Hippocampal Function Related to Nitric Oxide Synthase (NOS)
The hippocampus is a central processing area at which meet the sensory and associative cortex, Learning and memory are essential to an animal’s ability to survive and thrive. In many species, including humans, a cortical structure known as the hippocampus is critical for the formation of long-term memory. Studies of long-term potentiation (LTP) in the hippocampus help to show how memories may be encoded and stored at the synaptic level. suggested that acupuncture treatment may modulate NOS activity in the hippocampus under diabetic conditions(3, 9). In addition, Kang et al showed that acupuncture modulates the expressions of NOS and c-Fos in the gerbil hippocampus post transient global ischemia(4).
The hippocampus matures postnatally, which means that the functions it serves are not available for some time after birth. According to Nadel, the role of the hippocampus is the core of a “spatial/cognitive mapping system.” and involves possible relations between space and language(11). In infant rats, stressful experiences can impact postnatal hippocampal development as well as the later development of the hippocampus in relation to unusual “fears and phobias”. It is generally assumed that in the adult organism the hippocampus interacts with the neocortex during memory “consolidation” so as to enable information to be permanently stored in cortical sites(10-13).
Since the hippocampus has connections with the hypothalamus and other structures dealing with somatovisceral, emotional, and endocrine functions where different parts of the brain combine to form a cognitive map, we can then understand the possibility of actual changes in all these areas, including the consolidation of pain memories.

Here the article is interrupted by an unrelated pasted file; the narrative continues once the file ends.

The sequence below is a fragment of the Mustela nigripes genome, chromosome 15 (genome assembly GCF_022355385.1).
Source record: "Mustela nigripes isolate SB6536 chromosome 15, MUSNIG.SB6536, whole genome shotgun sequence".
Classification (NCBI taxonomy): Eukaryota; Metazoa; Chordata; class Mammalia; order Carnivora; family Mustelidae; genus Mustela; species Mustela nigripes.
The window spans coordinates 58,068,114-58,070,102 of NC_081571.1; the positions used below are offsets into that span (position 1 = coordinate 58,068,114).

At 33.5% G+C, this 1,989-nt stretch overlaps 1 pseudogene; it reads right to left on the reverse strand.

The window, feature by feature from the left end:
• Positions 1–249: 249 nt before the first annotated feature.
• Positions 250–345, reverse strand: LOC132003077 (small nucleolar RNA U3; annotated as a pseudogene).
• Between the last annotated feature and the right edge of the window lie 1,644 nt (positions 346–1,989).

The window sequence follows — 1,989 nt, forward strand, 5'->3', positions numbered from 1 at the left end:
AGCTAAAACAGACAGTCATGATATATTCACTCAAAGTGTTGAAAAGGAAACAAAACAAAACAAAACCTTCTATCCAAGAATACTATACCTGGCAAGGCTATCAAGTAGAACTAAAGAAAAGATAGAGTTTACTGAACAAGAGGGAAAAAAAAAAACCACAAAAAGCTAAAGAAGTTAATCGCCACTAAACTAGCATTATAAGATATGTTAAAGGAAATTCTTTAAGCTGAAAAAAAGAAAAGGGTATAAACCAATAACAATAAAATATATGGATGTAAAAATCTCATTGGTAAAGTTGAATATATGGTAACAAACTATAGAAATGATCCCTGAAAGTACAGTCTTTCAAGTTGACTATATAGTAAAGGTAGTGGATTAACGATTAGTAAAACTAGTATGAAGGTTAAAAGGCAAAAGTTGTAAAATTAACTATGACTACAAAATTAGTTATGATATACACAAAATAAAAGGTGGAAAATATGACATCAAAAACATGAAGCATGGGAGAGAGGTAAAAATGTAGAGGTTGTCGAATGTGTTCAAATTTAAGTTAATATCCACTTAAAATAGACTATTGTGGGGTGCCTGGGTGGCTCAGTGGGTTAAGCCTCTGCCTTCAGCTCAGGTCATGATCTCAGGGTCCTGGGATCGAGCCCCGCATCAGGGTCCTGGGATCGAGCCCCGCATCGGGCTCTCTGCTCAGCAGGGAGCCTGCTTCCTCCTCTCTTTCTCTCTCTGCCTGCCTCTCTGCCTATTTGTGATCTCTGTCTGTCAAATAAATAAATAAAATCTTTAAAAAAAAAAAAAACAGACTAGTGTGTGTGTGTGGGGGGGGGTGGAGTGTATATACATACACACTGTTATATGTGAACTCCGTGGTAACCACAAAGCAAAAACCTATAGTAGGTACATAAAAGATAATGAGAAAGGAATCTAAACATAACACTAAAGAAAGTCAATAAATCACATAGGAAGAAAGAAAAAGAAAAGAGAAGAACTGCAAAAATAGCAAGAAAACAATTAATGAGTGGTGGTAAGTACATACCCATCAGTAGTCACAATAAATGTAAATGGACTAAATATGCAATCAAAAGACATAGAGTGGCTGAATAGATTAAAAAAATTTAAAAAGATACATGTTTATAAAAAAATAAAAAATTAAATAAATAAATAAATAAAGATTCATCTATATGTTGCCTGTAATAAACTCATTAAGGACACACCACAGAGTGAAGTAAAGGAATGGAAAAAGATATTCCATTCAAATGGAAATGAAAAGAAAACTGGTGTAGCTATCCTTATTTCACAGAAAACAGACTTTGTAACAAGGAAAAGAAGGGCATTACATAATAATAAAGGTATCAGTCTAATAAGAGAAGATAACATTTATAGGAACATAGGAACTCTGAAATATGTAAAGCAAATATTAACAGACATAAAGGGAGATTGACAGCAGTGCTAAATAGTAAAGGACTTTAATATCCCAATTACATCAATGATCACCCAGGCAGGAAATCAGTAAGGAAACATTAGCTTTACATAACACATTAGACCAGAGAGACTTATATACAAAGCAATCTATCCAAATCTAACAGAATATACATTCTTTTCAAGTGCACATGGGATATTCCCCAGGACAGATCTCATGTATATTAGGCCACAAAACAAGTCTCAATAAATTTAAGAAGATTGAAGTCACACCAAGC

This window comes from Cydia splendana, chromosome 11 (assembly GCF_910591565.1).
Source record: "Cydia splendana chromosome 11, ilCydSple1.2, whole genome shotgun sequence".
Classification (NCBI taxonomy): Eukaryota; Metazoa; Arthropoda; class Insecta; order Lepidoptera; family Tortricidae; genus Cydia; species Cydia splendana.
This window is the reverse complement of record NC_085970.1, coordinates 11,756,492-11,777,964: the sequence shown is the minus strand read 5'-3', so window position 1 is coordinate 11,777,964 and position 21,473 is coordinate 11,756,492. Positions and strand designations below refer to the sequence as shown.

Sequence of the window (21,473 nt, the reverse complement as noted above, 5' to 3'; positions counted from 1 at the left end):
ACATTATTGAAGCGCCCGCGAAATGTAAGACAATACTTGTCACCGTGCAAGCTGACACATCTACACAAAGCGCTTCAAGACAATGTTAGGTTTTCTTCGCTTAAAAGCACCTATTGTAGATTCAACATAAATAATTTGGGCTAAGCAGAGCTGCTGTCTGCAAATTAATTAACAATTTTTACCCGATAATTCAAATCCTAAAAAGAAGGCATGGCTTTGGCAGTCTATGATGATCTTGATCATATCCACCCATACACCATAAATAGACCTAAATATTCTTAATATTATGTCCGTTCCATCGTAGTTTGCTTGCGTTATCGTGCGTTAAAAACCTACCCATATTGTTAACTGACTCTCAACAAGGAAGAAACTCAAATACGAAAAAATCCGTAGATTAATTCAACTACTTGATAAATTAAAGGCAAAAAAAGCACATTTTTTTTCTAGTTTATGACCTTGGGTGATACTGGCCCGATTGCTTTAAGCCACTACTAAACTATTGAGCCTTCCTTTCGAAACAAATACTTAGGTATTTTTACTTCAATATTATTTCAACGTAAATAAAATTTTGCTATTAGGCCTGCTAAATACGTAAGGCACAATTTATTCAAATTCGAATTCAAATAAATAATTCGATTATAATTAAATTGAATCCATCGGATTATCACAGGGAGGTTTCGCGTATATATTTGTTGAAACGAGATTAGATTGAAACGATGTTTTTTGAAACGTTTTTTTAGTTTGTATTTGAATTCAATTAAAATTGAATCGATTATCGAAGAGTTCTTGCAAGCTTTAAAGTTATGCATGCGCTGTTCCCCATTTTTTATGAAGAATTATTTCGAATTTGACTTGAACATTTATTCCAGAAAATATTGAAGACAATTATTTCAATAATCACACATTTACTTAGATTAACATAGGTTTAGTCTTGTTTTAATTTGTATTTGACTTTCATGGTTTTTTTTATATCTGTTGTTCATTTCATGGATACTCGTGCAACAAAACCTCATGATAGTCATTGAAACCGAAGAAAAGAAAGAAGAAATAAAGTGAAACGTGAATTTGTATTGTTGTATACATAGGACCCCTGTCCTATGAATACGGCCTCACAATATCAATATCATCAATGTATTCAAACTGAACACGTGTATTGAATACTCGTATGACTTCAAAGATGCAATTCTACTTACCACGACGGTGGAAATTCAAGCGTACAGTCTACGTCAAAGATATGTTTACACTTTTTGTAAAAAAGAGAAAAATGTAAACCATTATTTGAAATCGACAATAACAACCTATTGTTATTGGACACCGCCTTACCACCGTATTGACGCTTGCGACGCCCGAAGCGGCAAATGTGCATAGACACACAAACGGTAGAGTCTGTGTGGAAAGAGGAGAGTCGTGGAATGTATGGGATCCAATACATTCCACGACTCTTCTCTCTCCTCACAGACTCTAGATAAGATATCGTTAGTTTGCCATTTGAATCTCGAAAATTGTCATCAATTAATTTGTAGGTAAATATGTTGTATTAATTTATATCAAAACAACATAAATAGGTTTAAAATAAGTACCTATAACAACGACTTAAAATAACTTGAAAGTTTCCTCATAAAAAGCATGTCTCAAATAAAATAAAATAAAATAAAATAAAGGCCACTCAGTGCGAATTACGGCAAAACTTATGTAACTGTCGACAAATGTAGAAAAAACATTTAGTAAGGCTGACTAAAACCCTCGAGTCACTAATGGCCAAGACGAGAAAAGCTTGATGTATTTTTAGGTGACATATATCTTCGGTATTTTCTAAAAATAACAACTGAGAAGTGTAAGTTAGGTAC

The neurobiological connection is a promising area for the development of a deeper understanding about how acupuncture works. The changes that have been demonstrated in the hippocampal nitric oxide content in relation to acupuncture stimulation may present a fertile ground for the investigation of the psychosocial impact of acupuncture interventions. AS a speculation, it would seem to the author that memories in post traumatic stress syndrome that cause flashbacks of traumatic events could be modulated though acupuncture interventions.
1. Chen S, Ma S-X. 2003. Nitric Oxide in the Gracile Nucleus Mediates Depressor Response to Acupuncture (ST36). J Neurophysiol 90: 780-5
2. Garthwaite, Department of Physiology UoL, UK. 1991. Glutamate, nitric oxide and cell-cell signalling in the nervous system. Trends Neurosci 14: 60-7.
3. Jang MH SM, Lim BV, Kim HB, Kim YP, Kim EH, Kim H, Shin MS, Kim SS, Kim CJ., Department of Physiology CoM, Kyung Hee University, Dongdaemoon-gu, Seoul, Korea. 2003. Acupuncture increases nitric oxide synthase expression in hippocampus of streptozotocin-induced diabetic rats. Am J Chin Med. 31: 305-13
4. Kang J-E, Department of Acupuncture and Meridianology GSoE-WMS, Kyung Hee University, Yongin, Korea, Lee H-J, Department of Acupuncture and Meridianology GSoE-WMS, Kyung Hee University, Yongin, Korea, Lim S, et al. 2003. Acupuncture Modulates Expressions of Nitric Oxide Synthase and c-Fos in Hippocampus After Transient Global Ischemia in Gerbils. The American Journal of Chinese Medicine Vol. 31: 581-90
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9. Mi-Hyeon Jang M-CS, Baek-Vin Lim, Hyun-Bae Kim, Young-Pyo Kim, Ee-Hwa Kim, Hong Kim, Mal-Soon Shin, Sung-Soo Kim, Chang-Ju Kim. 2002. Acupuncture increases nitric oxide synthase expression in hippocampus of streptozotocin-induced diabetic rats. American Journal of Chinese Medicine
10. Nadel L. 1994. Multiple memory systems: What and Why. In Memory Systems, ed. DSaE Tulving, pp. pp. 39-63. Cambridge, MA: MIT Press
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15. West AR, Grace AA. 2000. Striatal Nitric Oxide Signaling Regulates the Neuronal Activity of Midbrain Dopamine Neurons In Vivo. J Neurophysiol 83: 1796-808